A stereotype is a “preconceived idea that attributes certain characteristics (e.g. personality traits, intelligence), intentions and behaviours to all the members of a particular social class or group of people” (Jackson 2014: 161). In most cases, these characteristics are negative and relate to ethnicity, gender and age, and are a consequence of essentialism (Ibid.: 164). Stereotypes are difficult to change because they are unconsciously created by messages from people we respect, by our environment and the media. They often maintain even when they do not fit our actual experience. In order to change stereotypes that have been imprinted on us, we have to reflect our own thought processes and our behaviour and question things that we consider as fact.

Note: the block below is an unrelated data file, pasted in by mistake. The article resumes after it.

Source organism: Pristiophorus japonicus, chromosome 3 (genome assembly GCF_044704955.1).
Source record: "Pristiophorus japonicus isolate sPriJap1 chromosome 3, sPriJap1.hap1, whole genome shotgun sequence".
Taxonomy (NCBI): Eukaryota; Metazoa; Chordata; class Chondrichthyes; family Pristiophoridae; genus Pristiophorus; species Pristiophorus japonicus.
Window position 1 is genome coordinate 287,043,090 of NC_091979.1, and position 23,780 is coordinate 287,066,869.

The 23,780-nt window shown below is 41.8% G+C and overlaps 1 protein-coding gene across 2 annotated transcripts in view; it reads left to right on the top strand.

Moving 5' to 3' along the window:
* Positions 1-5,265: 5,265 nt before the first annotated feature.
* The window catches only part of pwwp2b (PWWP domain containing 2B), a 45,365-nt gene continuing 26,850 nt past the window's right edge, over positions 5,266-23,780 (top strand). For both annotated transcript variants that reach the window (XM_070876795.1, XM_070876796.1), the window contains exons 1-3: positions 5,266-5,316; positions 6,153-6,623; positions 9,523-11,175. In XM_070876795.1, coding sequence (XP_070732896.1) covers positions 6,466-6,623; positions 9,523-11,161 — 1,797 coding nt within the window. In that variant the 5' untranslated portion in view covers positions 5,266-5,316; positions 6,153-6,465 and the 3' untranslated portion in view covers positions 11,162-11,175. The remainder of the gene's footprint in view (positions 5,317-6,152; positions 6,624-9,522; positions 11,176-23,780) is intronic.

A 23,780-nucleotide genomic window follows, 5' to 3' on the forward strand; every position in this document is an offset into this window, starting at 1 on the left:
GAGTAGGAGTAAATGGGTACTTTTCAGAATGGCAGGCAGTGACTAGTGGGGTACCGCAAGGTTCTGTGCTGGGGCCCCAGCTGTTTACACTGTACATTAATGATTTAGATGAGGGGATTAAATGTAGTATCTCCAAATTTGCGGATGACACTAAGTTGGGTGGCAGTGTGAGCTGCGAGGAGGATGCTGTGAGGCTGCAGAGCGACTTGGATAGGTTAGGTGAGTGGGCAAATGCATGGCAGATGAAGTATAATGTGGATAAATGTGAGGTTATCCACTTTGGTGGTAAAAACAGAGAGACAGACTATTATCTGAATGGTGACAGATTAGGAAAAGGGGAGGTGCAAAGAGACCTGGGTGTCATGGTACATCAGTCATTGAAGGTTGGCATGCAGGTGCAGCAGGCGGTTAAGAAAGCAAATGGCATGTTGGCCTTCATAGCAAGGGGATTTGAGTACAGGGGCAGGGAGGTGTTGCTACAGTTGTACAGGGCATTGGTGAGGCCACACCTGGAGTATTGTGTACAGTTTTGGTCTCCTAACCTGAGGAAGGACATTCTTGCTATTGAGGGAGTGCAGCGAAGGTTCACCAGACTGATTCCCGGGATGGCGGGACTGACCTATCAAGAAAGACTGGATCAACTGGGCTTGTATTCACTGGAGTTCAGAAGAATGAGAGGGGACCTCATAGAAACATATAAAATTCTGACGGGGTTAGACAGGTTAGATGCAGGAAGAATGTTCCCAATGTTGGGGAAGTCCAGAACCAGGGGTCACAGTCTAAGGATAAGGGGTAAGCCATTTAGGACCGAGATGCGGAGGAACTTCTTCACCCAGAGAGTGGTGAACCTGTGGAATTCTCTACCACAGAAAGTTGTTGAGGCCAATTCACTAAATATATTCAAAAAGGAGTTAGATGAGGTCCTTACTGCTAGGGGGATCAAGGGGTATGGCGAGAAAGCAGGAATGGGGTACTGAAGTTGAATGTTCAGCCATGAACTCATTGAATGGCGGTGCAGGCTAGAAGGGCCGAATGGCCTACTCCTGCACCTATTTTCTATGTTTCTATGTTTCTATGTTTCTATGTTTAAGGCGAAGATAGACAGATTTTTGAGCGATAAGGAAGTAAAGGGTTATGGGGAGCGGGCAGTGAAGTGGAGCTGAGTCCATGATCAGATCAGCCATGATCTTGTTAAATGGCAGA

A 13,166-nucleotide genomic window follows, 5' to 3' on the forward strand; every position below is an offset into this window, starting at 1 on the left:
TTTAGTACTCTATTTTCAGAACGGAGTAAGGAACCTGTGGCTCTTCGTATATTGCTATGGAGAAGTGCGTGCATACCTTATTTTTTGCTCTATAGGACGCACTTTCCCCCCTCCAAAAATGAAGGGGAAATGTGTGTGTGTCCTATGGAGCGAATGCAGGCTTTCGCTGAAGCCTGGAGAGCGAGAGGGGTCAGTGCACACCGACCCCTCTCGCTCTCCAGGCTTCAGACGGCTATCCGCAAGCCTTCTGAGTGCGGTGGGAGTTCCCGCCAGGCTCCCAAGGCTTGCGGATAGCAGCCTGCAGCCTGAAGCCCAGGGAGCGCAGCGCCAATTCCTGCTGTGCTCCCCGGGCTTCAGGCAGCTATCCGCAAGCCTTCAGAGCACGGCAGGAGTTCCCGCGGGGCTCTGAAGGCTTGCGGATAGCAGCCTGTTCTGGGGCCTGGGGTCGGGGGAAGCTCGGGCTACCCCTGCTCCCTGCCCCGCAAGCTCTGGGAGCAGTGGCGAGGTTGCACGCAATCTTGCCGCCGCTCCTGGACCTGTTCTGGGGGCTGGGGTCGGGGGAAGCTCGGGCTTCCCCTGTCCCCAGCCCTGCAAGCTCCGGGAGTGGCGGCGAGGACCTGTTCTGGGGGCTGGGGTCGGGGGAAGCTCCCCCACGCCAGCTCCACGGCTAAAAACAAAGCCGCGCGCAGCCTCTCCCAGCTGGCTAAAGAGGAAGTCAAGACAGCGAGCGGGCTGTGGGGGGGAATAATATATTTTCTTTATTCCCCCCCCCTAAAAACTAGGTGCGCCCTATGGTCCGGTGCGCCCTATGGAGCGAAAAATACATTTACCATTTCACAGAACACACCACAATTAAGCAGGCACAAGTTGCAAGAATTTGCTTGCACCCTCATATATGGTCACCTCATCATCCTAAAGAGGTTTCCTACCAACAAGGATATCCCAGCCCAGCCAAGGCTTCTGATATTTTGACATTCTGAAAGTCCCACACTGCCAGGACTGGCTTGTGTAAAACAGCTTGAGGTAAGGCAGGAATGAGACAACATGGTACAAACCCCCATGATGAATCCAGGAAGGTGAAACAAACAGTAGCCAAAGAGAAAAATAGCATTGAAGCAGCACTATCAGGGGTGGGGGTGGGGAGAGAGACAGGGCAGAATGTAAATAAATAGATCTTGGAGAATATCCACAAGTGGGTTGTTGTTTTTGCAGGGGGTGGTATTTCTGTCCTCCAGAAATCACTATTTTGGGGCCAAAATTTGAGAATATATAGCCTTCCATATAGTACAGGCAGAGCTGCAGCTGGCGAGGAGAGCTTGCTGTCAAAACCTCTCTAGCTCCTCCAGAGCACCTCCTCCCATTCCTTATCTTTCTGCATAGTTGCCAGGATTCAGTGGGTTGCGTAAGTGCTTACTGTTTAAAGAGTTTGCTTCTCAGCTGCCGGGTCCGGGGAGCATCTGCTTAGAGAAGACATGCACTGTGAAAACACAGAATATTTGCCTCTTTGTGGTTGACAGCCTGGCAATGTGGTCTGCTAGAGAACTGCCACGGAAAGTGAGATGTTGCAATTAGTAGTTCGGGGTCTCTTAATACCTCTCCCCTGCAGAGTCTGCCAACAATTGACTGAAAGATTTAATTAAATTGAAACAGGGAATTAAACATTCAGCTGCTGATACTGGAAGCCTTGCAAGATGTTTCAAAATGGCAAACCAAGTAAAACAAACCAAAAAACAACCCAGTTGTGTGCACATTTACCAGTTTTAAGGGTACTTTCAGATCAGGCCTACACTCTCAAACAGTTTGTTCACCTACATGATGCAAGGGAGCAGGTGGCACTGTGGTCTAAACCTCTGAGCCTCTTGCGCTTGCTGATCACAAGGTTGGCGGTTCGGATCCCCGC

Intercultural communication is a major component of intercultural relations, as “culture shapes communication (and vice versa)” (Jackson 2014: 88). It is defined by Jackson as “interpersonal communication between individuals or groups who are affiliated with different cultural groups and/or have been socialized in different cultural (and, in most cases, linguistic) environments”, it refers to both, verbal and non-verbal communication (Ibid: 3). If the interlocutors do not have the same background or experience, there is a high probability of misunderstandings, especially if the spoken language is not their mother tongue. There are many different factors which affect communication, the basic elements which form a communication are: sender, encoding, message, channel, noise (interference), receiver, decoding, receiver response, feedback and context (Ibid.: 76).